Coupons are only valid for three months and come with an expiry date. This gives people an incentive to pass them on quickly and keep the currency circulating. They are not designed to be saved. Coupons are bought into circulation i.e. 50 Chiemgauer coupons are bought for 50 euros.

So this scheme is designed to be good for local economic development and prevents money from going out to the big cities. It stays in the district instead. A certain amount of national currency is therefore taken out of circulation and replaced with a currency only valid in the region.

There is a fair bit of time and expense in setting up a regoinal currency as the coupons need to be printed to a standard where they cannot be easily counterfeited and a considerable amount of publicity, marketing and administration is required.

LETS/green dollars

LETS is a mutual credit system that works with accounts that all balance to zero within the whole of the system. Basically you get paid in credits for providing goods or services and your account gets debited as you ‘spend’ your credits. Most LETS are run using accounting software. In 1989 there were 60 LETS in NZ, currently there are about a dozen still operating around the country. LETS can be very useful in times of widespread unemployment. LETS in NZ have declined since the late 1980’s as the economy has improved. There is a new LETS that has just started in the Bay of Islands area called the BOICE. They have about 50 members so far and are about to launch their own paper currency called the Bay of Islands Dollar. They may have to change the name of their vouchers as you can get into trouble with the Reserve Bank of NZ by including the word “dollar” in the name of your currency. The Wairarapa Community exchange have also issued their own paper currency called the WAI. In the future, it may be useful for our local economy, to have a LETS in Kaitaia.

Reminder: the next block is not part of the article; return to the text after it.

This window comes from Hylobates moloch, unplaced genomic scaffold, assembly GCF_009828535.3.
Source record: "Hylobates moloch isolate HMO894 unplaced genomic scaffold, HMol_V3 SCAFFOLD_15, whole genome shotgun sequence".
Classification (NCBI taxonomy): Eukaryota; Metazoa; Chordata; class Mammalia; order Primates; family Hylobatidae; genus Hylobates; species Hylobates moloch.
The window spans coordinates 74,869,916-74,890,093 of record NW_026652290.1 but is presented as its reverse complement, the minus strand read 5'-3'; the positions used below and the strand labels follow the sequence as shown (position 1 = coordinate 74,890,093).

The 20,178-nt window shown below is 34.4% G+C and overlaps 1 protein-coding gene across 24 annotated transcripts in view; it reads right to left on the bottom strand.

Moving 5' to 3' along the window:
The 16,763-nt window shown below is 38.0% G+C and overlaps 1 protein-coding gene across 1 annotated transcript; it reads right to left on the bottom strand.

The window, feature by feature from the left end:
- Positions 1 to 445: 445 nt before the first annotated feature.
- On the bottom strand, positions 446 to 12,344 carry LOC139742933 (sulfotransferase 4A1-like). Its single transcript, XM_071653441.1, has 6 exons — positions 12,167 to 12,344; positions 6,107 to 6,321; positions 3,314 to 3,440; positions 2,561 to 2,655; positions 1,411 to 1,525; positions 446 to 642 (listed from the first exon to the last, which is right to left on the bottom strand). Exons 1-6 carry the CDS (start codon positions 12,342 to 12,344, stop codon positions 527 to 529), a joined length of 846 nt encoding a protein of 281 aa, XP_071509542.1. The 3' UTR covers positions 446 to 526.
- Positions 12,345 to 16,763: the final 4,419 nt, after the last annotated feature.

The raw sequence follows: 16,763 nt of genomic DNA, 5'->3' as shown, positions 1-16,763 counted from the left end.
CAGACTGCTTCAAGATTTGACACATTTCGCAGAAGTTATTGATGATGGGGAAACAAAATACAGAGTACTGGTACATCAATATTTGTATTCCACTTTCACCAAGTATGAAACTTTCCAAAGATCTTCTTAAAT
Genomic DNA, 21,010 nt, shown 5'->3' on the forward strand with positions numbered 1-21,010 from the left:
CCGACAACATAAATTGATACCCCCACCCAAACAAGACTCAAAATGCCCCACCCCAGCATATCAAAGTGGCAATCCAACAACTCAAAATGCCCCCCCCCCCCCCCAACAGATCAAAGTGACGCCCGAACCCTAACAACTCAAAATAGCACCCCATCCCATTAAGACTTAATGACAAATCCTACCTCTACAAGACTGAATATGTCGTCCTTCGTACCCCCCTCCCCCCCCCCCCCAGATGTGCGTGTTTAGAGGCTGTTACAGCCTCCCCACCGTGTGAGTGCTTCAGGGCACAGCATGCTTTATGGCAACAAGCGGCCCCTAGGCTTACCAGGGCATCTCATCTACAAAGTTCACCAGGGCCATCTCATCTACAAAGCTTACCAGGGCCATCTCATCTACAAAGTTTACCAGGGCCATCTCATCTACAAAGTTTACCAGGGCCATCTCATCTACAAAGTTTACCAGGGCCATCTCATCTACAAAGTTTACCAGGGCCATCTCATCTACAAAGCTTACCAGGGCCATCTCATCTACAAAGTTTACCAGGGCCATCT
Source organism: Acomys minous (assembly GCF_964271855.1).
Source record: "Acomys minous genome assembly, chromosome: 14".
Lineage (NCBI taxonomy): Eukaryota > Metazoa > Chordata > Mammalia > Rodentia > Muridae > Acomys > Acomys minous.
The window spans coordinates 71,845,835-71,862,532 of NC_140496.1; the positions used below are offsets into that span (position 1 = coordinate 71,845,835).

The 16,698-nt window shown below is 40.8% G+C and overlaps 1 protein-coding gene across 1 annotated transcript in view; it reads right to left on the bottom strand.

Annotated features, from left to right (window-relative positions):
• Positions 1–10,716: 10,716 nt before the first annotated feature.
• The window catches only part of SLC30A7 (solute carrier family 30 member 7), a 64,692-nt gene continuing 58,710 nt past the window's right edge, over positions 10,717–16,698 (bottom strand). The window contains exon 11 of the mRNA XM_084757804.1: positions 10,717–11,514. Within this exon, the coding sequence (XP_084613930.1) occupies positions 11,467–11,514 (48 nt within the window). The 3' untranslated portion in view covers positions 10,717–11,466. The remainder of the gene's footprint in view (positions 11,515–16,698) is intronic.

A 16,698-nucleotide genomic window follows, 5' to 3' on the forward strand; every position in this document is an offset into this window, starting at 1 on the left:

Loyalty cards

Flybys is a complementary currency. You gain loyalty points for shopping at certain retailers which you can then spend on a variety of products.  In Upper Hutt they have a similar system for rewarding people for shopping locally called the Upper Hutt X-card.  When you have a local scheme, local points encourage local spending. Rather than money leaving the town and moving to larger towns and cities, the money stays in the local economy.

A local currency such as the Upper Hutt X-card is the only way that local businesses can genuinely promote ‘Buy Local’.


Why We Need Community Currencies

The current debt based monetary system is very unfair and is arguably the reason for the ongoing destruction our planet. Constant growth is needed to keep the system functioning. Constant economic growth requires the increasing use of natural resources. Humanity is now coming up against the limits of the earth’s resources so our current monetary system just cannot continue as it is. Almost every country in the world uses and is part of the same flawed monetary system. We can make money work better in our own small part of the world by designing and using complementary currencies that meet our needs as a community.